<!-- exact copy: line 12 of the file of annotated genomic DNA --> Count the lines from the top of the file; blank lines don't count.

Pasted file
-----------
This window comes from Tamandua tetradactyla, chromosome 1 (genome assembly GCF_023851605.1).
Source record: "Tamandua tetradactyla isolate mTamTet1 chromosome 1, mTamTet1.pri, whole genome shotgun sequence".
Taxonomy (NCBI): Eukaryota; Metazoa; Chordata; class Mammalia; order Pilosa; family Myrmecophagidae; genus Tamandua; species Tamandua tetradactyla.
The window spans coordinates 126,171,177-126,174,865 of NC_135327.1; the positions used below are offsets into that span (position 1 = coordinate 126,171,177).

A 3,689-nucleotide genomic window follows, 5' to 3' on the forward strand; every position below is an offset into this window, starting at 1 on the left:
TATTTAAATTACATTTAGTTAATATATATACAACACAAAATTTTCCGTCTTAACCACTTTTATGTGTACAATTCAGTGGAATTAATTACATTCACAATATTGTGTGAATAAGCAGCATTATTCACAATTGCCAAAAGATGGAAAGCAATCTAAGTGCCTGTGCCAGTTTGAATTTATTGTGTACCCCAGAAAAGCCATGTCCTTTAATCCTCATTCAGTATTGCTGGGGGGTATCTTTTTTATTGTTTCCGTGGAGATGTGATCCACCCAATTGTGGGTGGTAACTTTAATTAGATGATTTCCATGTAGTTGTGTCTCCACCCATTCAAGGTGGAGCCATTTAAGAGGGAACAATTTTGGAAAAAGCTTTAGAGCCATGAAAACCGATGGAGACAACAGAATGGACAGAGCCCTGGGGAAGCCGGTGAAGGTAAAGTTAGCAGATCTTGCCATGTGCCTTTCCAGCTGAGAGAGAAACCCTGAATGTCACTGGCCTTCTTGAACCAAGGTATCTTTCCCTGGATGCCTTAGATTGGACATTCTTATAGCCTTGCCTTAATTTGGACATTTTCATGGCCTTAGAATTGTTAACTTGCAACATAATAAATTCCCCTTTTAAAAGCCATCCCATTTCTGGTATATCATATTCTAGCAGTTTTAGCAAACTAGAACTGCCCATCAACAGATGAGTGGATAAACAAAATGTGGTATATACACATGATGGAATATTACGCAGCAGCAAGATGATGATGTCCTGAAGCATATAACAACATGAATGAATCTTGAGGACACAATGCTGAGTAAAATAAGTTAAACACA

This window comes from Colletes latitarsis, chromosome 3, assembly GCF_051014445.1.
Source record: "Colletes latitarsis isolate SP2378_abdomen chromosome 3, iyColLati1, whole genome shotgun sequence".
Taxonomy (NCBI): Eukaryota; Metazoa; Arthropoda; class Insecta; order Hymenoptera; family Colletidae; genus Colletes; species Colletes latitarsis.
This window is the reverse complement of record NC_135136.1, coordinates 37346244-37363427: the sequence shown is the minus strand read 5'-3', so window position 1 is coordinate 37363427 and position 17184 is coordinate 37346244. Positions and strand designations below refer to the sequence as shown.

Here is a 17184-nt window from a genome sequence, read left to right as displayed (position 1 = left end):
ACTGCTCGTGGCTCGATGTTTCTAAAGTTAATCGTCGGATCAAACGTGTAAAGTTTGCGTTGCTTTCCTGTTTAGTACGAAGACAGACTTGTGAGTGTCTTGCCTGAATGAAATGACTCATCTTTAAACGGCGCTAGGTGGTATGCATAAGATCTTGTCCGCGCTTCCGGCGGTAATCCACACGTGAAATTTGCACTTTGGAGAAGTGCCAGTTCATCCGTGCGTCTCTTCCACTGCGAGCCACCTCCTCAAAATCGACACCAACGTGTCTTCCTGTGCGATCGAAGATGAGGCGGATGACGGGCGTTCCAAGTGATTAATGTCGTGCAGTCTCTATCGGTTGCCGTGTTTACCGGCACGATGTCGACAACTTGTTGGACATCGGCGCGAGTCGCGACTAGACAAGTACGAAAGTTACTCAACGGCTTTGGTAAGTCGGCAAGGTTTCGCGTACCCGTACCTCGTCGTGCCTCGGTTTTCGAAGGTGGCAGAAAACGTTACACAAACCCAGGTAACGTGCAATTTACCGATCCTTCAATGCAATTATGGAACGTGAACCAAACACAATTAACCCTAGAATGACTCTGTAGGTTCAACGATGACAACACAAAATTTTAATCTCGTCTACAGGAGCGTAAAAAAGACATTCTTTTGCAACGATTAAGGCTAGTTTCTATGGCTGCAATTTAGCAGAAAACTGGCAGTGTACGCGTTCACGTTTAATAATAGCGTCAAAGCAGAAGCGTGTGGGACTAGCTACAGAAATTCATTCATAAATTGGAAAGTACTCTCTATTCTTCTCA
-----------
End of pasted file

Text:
ACTGCTCGTGGCTCGATGTTTCTAAAGTTAATCGTCGGATCAAACGTGTAAAGTTTGCGTTGCTTTCCTGTTTAGTACGAAGACAGACTTGTGAGTGTCTTGCCTGAATGAAATGACTCATCTTTAAACGGCGCTAGGTGGTATGCATAAGATCTTGTCCGCGCTTCCGGCGGTAATCCACACGTGAAATTTGCACTTTGGAGAAGTGCCAGTTCATCCGTGCGTCTCTTCCACTGCGAGCCACCTCCTCAAAATCGACACCAACGTGTCTTCCTGTGCGATCGAAGATGAGGCGGATGACGGGCGTTCCAAGTGATTAATGTCGTGCAGTCTCTATCGGTTGCCGTGTTTACCGGCACGATGTCGACAACTTGTTGGACATCGGCGCGAGTCGCGACTAGACAAGTACGAAAGTTACTCAACGGCTTTGGTAAGTCGGCAAGGTTTCGCGTACCCGTACCTCGTCGTGCCTCGGTTTTCGAAGGTGGCAGAAAACGTTACACAAACCCAGGTAACGTGCAATTTACCGATCCTTCAATGCAATTATGGAACGTGAACCAAACACAATTAACCCTAGAATGACTCTGTAGGTTCAACGATGACAACACAAAATTTTAATCTCGTCTACAGGAGCGTAAAAAAGACATTCTTTTGCAACGATTAAGGCTAGTTTCTATGGCTGCAATTTAGCAGAAAACTGGCAGTGTACGCGTTCACGTTTAATAATAGCGTCAAAGCAGAAGCGTGTGGGACTAGCTACAGAAATTCATTCATAAATTGGAAAGTACTCTCTATTCTTCTCA